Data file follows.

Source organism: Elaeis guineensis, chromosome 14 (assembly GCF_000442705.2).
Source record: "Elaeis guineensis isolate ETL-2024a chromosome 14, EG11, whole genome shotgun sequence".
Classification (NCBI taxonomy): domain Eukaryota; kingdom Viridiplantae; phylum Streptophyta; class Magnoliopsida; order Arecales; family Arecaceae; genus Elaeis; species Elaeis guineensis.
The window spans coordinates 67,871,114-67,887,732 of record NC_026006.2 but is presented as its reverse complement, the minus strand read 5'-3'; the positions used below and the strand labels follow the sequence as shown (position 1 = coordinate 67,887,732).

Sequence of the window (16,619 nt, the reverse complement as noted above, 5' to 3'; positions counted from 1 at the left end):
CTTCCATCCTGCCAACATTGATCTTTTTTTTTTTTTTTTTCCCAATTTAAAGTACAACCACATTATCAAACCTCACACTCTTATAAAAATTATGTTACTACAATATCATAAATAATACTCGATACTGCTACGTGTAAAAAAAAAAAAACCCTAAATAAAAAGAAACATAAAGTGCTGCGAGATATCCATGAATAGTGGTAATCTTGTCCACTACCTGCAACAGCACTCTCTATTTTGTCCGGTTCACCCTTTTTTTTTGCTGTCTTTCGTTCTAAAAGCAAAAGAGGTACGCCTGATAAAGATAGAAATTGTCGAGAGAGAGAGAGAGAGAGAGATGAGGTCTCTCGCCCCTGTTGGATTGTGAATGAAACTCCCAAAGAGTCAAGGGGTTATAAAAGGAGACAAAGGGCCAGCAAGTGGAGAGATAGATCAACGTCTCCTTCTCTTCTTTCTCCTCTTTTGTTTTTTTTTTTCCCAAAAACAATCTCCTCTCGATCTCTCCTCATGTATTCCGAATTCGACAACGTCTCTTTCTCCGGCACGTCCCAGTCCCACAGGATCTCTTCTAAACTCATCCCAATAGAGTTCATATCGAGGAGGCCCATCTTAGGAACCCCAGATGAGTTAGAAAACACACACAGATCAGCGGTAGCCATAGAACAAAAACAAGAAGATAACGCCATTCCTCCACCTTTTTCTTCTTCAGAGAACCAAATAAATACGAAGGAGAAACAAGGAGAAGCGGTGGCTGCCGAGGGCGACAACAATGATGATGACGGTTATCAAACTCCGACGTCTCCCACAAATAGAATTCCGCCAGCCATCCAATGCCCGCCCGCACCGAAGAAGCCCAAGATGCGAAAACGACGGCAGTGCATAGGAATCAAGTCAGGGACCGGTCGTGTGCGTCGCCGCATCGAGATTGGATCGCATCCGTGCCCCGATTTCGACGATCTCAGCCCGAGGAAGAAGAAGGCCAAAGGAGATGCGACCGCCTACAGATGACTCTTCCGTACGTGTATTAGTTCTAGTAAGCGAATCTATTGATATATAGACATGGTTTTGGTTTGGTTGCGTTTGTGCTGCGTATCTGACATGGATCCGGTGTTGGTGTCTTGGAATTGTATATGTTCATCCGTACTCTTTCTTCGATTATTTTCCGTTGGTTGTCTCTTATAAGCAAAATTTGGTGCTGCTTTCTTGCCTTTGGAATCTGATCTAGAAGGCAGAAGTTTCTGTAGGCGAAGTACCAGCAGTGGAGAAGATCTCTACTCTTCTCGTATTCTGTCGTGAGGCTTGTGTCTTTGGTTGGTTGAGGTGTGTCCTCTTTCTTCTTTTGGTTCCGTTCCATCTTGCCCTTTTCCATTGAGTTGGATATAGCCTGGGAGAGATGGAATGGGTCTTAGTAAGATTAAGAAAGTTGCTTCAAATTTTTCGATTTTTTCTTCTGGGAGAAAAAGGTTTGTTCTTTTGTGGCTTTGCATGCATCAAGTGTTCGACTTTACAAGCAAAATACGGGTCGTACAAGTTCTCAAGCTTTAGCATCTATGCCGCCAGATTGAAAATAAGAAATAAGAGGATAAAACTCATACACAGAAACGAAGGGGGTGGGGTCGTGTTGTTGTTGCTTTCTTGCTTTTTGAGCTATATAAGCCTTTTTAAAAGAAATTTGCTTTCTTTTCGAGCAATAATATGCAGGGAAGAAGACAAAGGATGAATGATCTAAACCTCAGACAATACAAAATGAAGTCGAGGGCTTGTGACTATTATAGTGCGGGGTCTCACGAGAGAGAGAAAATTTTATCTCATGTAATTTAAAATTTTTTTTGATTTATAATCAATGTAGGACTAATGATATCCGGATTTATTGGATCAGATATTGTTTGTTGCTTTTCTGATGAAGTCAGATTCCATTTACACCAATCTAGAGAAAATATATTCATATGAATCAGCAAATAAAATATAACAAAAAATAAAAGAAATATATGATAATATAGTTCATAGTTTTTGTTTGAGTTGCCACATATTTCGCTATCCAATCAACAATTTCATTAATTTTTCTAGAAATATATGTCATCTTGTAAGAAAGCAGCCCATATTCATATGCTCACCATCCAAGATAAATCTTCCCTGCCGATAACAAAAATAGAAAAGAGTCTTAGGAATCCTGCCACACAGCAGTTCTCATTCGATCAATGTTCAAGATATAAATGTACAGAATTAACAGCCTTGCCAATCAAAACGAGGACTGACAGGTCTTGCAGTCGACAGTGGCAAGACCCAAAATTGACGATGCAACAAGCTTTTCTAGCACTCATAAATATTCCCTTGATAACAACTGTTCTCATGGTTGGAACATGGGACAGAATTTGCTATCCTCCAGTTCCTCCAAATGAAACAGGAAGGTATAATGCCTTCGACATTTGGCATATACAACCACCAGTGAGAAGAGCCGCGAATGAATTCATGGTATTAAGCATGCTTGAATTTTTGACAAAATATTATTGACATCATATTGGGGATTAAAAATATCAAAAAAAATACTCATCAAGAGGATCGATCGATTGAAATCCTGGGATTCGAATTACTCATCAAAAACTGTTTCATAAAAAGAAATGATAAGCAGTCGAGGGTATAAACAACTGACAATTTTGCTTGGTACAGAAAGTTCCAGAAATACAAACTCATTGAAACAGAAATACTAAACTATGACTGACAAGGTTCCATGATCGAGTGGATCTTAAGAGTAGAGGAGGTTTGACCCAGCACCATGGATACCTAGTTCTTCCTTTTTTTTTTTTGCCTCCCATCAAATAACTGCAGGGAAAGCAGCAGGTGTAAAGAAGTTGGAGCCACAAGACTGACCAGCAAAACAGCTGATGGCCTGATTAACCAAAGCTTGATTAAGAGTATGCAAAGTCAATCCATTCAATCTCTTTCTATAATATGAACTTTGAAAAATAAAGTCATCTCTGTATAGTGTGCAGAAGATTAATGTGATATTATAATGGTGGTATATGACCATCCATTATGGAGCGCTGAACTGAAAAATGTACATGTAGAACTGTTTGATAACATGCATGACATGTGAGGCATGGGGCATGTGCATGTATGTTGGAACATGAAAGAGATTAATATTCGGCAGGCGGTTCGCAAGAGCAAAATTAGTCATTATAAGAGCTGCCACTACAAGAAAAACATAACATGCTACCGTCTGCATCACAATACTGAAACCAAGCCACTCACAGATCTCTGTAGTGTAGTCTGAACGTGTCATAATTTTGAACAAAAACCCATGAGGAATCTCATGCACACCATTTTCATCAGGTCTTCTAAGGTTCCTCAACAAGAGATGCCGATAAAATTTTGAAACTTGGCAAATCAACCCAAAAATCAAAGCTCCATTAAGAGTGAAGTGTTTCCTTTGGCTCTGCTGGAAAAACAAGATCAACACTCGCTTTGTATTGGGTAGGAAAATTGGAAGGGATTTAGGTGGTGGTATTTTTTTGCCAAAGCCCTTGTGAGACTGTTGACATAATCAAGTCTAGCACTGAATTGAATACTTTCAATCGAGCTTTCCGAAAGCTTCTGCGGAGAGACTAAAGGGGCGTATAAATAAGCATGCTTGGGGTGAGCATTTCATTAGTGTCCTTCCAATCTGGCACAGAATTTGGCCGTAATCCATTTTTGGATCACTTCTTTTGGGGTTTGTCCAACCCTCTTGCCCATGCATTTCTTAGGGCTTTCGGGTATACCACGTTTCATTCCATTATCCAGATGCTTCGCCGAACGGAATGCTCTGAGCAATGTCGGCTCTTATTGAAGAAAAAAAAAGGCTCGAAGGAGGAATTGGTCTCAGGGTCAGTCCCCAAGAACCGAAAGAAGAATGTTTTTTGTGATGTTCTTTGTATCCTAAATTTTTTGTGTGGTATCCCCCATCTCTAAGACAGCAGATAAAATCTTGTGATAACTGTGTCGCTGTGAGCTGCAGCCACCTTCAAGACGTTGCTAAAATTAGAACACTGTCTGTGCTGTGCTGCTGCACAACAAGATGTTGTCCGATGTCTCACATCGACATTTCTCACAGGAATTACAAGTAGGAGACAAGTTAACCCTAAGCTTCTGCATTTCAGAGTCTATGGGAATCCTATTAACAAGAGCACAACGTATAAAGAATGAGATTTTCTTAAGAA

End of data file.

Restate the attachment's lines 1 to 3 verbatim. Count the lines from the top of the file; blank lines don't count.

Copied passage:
Source organism: Elaeis guineensis, chromosome 14 (assembly GCF_000442705.2).
Source record: "Elaeis guineensis isolate ETL-2024a chromosome 14, EG11, whole genome shotgun sequence".
Classification (NCBI taxonomy): domain Eukaryota; kingdom Viridiplantae; phylum Streptophyta; class Magnoliopsida; order Arecales; family Arecaceae; genus Elaeis; species Elaeis guineensis.